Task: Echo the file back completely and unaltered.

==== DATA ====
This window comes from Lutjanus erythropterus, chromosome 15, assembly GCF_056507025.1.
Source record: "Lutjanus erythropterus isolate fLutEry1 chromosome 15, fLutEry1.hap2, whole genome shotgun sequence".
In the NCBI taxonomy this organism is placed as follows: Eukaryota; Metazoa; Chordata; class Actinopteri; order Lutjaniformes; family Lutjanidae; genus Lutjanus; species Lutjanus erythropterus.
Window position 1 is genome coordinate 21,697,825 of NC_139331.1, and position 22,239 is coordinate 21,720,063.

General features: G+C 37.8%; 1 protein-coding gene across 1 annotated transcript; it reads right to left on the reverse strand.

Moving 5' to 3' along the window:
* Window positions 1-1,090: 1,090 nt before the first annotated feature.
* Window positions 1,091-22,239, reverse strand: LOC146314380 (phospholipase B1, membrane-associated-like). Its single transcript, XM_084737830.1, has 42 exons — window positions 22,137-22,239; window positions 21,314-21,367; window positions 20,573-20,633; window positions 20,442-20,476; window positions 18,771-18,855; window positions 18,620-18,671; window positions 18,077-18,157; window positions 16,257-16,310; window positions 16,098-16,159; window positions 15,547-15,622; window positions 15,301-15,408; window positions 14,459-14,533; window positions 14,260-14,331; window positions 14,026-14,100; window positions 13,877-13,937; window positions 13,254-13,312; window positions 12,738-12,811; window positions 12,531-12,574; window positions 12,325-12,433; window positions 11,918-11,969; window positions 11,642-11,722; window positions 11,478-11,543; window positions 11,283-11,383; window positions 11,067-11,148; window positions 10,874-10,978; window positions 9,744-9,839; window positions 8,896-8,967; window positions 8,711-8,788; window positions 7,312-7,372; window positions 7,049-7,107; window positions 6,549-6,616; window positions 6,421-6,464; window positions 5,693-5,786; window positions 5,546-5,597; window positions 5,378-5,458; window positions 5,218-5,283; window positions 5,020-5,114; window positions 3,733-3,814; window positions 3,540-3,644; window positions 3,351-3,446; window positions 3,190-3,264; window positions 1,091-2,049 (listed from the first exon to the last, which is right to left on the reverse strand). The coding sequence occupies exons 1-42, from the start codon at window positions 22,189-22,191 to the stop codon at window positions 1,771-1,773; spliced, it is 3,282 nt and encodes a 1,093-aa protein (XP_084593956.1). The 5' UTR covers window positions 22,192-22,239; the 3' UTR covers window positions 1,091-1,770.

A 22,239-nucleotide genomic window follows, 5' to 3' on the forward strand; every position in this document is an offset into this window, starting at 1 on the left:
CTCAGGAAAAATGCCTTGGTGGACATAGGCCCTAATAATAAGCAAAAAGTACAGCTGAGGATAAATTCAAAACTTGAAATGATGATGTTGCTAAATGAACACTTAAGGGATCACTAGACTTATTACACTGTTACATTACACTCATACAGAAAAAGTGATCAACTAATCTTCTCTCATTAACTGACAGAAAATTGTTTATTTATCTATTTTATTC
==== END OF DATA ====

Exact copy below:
This window comes from Lutjanus erythropterus, chromosome 15, assembly GCF_056507025.1.
Source record: "Lutjanus erythropterus isolate fLutEry1 chromosome 15, fLutEry1.hap2, whole genome shotgun sequence".
In the NCBI taxonomy this organism is placed as follows: Eukaryota; Metazoa; Chordata; class Actinopteri; order Lutjaniformes; family Lutjanidae; genus Lutjanus; species Lutjanus erythropterus.
Window position 1 is genome coordinate 21,697,825 of NC_139331.1, and position 22,239 is coordinate 21,720,063.

General features: G+C 37.8%; 1 protein-coding gene across 1 annotated transcript; it reads right to left on the reverse strand.

Moving 5' to 3' along the window:
* Window positions 1-1,090: 1,090 nt before the first annotated feature.
* Window positions 1,091-22,239, reverse strand: LOC146314380 (phospholipase B1, membrane-associated-like). Its single transcript, XM_084737830.1, has 42 exons — window positions 22,137-22,239; window positions 21,314-21,367; window positions 20,573-20,633; window positions 20,442-20,476; window positions 18,771-18,855; window positions 18,620-18,671; window positions 18,077-18,157; window positions 16,257-16,310; window positions 16,098-16,159; window positions 15,547-15,622; window positions 15,301-15,408; window positions 14,459-14,533; window positions 14,260-14,331; window positions 14,026-14,100; window positions 13,877-13,937; window positions 13,254-13,312; window positions 12,738-12,811; window positions 12,531-12,574; window positions 12,325-12,433; window positions 11,918-11,969; window positions 11,642-11,722; window positions 11,478-11,543; window positions 11,283-11,383; window positions 11,067-11,148; window positions 10,874-10,978; window positions 9,744-9,839; window positions 8,896-8,967; window positions 8,711-8,788; window positions 7,312-7,372; window positions 7,049-7,107; window positions 6,549-6,616; window positions 6,421-6,464; window positions 5,693-5,786; window positions 5,546-5,597; window positions 5,378-5,458; window positions 5,218-5,283; window positions 5,020-5,114; window positions 3,733-3,814; window positions 3,540-3,644; window positions 3,351-3,446; window positions 3,190-3,264; window positions 1,091-2,049 (listed from the first exon to the last, which is right to left on the reverse strand). The coding sequence occupies exons 1-42, from the start codon at window positions 22,189-22,191 to the stop codon at window positions 1,771-1,773; spliced, it is 3,282 nt and encodes a 1,093-aa protein (XP_084593956.1). The 5' UTR covers window positions 22,192-22,239; the 3' UTR covers window positions 1,091-1,770.

A 22,239-nucleotide genomic window follows, 5' to 3' on the forward strand; every position in this document is an offset into this window, starting at 1 on the left:
CTCAGGAAAAATGCCTTGGTGGACATAGGCCCTAATAATAAGCAAAAAGTACAGCTGAGGATAAATTCAAAACTTGAAATGATGATGTTGCTAAATGAACACTTAAGGGATCACTAGACTTATTACACTGTTACATTACACTCATACAGAAAAAGTGATCAACTAATCTTCTCTCATTAACTGACAGAAAATTGTTTATTTATCTATTTTATTC